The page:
20. Jakob Halskov on November 24, 2022 at 5:47 am

    Thanks for reminding us about these critical basics for staying safe with the table saw! A year ago I managed to get my thumb too close the blade and cut the tip off. It has healed well a year later and acts as great reminder!

  21. Jeff Thomas on November 24, 2022 at 5:47 am

    Fantastic video, i cut my thumb. A very long time ago on a table saw, the blade cut me right around the bone. Ever since then i have been very careful around power tools

  22. Roy Saxton on November 24, 2022 at 5:48 am

    yes, first thing I was going to write was the blade height, but you corrected it. Completely agree about ripping plywood, I use a track saw to rip most of the time. If I’m cutting a lot of sheets then I get a 2nd person to help when I run on table saw. agree always drop the blade when finished with piece, protects the blade as well as any work that you sit on the table. But, I don’t use a splitter or guard, I can’t see where the cut is going, I find they are a huge PIA,,, I always use a push stick, kind of a cross between the 2 diff styles you show.

  23. Gertrude Grindhorn on November 24, 2022 at 5:50 am

    Thanks so much Colin for reminding me…take a breath before the cut..imagine the cut from start to finish… this has saved me doing something unsafe on many occasions…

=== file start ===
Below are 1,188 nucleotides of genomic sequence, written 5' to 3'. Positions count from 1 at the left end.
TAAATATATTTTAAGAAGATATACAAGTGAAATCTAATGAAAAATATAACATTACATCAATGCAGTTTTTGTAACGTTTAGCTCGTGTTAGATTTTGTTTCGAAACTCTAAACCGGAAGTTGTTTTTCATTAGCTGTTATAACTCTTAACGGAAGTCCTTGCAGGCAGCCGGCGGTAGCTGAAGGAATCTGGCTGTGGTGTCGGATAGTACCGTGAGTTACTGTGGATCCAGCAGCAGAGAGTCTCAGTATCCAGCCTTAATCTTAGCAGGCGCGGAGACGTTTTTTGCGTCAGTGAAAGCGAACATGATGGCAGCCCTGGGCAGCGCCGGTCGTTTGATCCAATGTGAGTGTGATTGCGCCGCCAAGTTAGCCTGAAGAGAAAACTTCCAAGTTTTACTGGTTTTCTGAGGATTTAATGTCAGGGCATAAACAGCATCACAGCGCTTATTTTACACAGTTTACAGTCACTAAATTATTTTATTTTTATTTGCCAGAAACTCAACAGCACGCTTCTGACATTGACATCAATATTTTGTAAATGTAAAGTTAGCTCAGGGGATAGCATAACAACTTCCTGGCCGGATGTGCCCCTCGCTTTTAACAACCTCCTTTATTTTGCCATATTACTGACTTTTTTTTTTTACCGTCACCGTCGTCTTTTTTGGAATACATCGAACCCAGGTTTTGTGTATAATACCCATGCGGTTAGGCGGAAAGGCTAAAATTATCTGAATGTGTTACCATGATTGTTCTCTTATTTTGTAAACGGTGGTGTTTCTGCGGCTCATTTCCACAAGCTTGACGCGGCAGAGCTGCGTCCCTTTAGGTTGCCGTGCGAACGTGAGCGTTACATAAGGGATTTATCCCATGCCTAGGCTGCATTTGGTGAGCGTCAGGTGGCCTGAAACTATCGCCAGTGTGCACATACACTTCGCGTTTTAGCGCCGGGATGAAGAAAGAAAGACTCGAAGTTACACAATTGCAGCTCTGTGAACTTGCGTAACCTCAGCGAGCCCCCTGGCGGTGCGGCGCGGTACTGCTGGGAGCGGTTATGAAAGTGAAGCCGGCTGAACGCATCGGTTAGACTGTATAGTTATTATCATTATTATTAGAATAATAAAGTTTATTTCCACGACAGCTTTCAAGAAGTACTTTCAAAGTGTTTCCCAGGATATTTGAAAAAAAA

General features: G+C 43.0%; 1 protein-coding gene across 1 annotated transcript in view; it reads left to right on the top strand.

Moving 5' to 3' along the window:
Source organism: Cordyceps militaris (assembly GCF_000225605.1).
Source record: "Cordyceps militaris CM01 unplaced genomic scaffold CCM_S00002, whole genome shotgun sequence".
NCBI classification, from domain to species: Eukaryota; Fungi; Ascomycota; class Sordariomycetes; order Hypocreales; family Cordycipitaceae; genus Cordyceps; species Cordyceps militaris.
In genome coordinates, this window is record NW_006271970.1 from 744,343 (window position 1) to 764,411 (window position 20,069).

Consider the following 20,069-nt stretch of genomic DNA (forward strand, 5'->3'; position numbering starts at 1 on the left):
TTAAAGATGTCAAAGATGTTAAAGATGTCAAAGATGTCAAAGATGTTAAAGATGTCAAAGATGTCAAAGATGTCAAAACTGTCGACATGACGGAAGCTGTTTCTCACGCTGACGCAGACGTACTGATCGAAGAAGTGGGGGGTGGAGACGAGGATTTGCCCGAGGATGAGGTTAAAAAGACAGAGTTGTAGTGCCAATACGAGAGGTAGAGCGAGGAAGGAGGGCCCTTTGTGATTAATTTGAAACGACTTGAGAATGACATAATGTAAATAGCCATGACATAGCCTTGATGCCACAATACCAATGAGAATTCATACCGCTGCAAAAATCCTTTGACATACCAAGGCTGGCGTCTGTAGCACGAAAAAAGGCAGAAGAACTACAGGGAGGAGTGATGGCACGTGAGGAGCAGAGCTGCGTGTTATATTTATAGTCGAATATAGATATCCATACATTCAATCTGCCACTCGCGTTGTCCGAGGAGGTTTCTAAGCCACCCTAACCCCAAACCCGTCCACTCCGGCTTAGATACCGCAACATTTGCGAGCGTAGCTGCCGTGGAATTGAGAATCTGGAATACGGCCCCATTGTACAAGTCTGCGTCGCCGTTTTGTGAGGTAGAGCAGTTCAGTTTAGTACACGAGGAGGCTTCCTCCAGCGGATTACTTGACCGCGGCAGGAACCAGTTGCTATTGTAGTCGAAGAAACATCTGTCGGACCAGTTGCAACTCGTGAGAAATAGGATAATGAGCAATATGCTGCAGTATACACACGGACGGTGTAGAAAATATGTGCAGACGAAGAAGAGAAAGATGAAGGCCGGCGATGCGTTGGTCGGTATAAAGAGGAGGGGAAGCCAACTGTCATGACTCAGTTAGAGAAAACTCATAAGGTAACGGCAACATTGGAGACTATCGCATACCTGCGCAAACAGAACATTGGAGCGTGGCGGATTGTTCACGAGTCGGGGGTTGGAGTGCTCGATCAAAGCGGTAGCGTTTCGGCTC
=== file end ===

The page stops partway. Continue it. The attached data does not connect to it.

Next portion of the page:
24. Tony D on November 24, 2022 at 5:51 am

    Thank you Colin! All it took is one to the ribs one afternoon making a cut to get me to pay attention. My father has the hot dog saw (that’s what I call it). He made the purchase after 50 years or more of woodworking because a year ago he cut a portion of his thumb off.

  25. harry doherty on November 24, 2022 at 5:52 am

    keeps first aid kit in the shop and emergency numbers.

  26. Brian Godfrey on November 24, 2022 at 5:53 am

    Interesting wristwatch. Is it made from wood or something? Anyway, there is a type of clock called a "shop clock". Why would a shop need a big, visible clock on the wall? Because wearing jewelry – including wristwatches – around power tools is dangerous.

  27. Junior Figueroa on November 24, 2022 at 5:53 am

    Thanks for he video, as a newbie these are good things to know. The rising knife on my table saw has those spikes on (the ones on the rising knife)it but my issue is that the wood would get hung on them as I push through.

  28. Hugh Roberts on November 24, 2022 at 5:54 am

    fantastic video.
    have come very close to injure myself

  29. DariusMaximilian on November 24, 2022 at 5:54 am

    I’ve watched many vids about table saw safety but this is the first one that explains in detail the causes of kickback. I don’t have a table saw and don’t plan to get one because I have alternative and safer methods of getting the same job done. But I was tempted at one point and hence my interest in table saw safety.

  30. The Devil In The Circuit on November 24, 2022 at 5:55 am

    Any push stick or push block that requires you to pass your hand near or past the blade increases risk of injury.

  31. Tiffany S on November 24, 2022 at 5:57 am

    Thank you so much! I’m new to wordworking and am so grateful I came across your page!

  32. Raftika on November 24, 2022 at 5:57 am